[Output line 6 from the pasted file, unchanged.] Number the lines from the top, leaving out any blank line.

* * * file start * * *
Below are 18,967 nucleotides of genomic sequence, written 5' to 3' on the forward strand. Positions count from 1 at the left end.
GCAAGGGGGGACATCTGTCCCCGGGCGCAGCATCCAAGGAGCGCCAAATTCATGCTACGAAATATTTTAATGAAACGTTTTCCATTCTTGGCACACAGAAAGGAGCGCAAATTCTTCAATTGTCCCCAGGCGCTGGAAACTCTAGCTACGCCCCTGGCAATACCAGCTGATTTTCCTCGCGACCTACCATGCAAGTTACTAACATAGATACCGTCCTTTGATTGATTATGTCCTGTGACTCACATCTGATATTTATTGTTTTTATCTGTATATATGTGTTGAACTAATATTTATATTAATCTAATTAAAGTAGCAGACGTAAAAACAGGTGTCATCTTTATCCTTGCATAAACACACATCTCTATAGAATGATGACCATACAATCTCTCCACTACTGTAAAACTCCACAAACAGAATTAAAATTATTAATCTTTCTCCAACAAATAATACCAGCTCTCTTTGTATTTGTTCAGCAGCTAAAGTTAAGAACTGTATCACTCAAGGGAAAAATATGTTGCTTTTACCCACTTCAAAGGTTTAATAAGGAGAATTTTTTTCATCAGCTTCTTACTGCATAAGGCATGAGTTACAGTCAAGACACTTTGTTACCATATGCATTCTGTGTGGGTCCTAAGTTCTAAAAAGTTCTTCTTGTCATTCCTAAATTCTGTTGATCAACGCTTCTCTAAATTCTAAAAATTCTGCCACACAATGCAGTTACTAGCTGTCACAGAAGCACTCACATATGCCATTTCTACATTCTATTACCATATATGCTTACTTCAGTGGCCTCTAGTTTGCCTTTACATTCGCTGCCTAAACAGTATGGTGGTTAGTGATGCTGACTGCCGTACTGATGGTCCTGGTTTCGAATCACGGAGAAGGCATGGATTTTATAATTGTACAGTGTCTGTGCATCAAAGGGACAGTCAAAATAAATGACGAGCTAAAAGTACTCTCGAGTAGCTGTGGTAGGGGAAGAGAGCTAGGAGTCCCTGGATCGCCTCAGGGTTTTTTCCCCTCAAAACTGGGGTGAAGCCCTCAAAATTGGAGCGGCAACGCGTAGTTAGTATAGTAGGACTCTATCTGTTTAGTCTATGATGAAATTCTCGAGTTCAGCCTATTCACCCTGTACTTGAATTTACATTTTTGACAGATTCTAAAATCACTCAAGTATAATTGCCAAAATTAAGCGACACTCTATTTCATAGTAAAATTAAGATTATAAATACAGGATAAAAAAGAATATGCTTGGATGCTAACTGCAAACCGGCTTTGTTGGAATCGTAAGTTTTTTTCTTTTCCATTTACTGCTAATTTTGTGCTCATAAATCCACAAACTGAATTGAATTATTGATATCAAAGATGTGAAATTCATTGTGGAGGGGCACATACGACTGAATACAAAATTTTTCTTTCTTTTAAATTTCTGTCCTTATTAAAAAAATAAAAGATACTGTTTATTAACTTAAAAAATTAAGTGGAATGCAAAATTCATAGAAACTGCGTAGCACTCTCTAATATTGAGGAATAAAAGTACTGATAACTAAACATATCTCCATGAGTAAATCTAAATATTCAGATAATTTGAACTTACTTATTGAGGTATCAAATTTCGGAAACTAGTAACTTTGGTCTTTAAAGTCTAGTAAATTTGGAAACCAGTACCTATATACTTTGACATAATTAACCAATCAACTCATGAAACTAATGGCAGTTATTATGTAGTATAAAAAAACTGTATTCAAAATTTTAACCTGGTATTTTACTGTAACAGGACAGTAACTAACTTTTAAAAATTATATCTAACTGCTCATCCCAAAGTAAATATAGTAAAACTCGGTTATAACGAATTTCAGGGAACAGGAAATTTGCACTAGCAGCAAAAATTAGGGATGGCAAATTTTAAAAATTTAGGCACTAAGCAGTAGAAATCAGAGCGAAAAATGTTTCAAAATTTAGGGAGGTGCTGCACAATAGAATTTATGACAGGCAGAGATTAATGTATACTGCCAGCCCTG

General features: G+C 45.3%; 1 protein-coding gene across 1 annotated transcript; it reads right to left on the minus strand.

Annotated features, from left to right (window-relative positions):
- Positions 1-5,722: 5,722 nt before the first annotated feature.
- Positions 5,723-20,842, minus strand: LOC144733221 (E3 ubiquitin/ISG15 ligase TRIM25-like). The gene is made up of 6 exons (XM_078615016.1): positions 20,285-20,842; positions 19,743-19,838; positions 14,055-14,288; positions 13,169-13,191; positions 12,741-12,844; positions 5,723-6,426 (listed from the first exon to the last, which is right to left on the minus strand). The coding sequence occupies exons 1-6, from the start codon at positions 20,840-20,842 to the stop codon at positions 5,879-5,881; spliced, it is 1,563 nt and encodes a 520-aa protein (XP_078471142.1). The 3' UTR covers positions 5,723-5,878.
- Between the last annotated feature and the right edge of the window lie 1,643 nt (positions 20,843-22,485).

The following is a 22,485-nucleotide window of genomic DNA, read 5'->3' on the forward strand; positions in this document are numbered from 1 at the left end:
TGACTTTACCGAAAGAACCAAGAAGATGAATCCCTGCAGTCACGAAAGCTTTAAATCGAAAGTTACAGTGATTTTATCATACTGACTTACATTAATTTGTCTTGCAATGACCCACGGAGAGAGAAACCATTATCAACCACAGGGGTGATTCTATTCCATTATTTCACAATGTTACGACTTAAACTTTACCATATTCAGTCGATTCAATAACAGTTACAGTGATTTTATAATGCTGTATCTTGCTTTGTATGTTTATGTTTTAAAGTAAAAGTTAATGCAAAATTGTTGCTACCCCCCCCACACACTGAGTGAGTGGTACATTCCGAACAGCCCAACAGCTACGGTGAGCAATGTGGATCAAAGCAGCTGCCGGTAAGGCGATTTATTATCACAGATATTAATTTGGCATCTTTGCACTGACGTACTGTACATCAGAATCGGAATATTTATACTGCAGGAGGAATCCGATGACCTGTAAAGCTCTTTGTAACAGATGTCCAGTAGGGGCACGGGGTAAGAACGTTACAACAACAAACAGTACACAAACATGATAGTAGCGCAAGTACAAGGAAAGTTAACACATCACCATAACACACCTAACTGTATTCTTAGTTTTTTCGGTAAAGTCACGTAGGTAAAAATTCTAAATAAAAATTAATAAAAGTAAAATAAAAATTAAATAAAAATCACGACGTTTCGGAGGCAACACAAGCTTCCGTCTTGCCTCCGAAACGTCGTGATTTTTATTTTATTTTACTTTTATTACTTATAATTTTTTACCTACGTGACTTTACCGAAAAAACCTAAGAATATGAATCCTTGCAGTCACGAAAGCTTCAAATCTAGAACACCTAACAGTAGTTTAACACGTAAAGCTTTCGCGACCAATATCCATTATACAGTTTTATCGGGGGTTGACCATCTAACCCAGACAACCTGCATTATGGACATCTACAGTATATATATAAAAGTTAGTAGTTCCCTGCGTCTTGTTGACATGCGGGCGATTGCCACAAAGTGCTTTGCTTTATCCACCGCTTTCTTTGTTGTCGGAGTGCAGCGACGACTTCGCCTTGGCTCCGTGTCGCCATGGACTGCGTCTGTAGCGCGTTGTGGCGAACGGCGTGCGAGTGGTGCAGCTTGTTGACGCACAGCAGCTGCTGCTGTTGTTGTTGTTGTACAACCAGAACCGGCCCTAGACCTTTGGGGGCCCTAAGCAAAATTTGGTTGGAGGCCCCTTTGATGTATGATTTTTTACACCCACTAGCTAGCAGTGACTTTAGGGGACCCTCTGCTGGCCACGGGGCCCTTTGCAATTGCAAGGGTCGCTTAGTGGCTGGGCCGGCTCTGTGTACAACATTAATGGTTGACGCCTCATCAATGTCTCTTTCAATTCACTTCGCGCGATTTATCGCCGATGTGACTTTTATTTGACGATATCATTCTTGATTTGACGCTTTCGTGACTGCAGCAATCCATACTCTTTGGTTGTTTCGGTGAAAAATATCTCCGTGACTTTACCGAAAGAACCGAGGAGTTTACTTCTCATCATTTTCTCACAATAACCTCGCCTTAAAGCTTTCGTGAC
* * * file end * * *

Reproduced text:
- Positions 5,723-20,842, minus strand: LOC144733221 (E3 ubiquitin/ISG15 ligase TRIM25-like). The gene is made up of 6 exons (XM_078615016.1): positions 20,285-20,842; positions 19,743-19,838; positions 14,055-14,288; positions 13,169-13,191; positions 12,741-12,844; positions 5,723-6,426 (listed from the first exon to the last, which is right to left on the minus strand). The coding sequence occupies exons 1-6, from the start codon at positions 20,840-20,842 to the stop codon at positions 5,879-5,881; spliced, it is 1,563 nt and encodes a 520-aa protein (XP_078471142.1). The 3' UTR covers positions 5,723-5,878.